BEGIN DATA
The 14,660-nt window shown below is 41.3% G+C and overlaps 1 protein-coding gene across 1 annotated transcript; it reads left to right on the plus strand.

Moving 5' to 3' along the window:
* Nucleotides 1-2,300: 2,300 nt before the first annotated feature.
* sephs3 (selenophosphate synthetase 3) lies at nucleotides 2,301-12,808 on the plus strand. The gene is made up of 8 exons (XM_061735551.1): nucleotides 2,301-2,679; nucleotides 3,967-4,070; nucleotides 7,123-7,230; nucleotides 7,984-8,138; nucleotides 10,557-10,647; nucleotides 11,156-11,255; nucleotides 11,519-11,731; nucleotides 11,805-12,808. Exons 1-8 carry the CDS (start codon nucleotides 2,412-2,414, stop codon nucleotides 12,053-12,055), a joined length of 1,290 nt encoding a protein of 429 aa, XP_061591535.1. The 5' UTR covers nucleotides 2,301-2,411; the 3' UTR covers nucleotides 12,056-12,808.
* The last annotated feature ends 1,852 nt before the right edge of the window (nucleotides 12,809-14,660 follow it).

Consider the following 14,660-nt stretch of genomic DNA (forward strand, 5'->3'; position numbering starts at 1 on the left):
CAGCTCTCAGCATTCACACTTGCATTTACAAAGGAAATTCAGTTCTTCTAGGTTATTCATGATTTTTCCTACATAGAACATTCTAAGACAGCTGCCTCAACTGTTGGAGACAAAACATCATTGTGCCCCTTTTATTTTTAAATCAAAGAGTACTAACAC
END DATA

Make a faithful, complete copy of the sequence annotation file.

The 14,660-nt window shown below is 41.3% G+C and overlaps 1 protein-coding gene across 1 annotated transcript; it reads left to right on the plus strand.

Moving 5' to 3' along the window:
* Nucleotides 1-2,300: 2,300 nt before the first annotated feature.
* sephs3 (selenophosphate synthetase 3) lies at nucleotides 2,301-12,808 on the plus strand. The gene is made up of 8 exons (XM_061735551.1): nucleotides 2,301-2,679; nucleotides 3,967-4,070; nucleotides 7,123-7,230; nucleotides 7,984-8,138; nucleotides 10,557-10,647; nucleotides 11,156-11,255; nucleotides 11,519-11,731; nucleotides 11,805-12,808. Exons 1-8 carry the CDS (start codon nucleotides 2,412-2,414, stop codon nucleotides 12,053-12,055), a joined length of 1,290 nt encoding a protein of 429 aa, XP_061591535.1. The 5' UTR covers nucleotides 2,301-2,411; the 3' UTR covers nucleotides 12,056-12,808.
* The last annotated feature ends 1,852 nt before the right edge of the window (nucleotides 12,809-14,660 follow it).

Consider the following 14,660-nt stretch of genomic DNA (forward strand, 5'->3'; position numbering starts at 1 on the left):
CAGCTCTCAGCATTCACACTTGCATTTACAAAGGAAATTCAGTTCTTCTAGGTTATTCATGATTTTTCCTACATAGAACATTCTAAGACAGCTGCCTCAACTGTTGGAGACAAAACATCATTGTGCCCCTTTTATTTTTAAATCAAAGAGTACTAACAC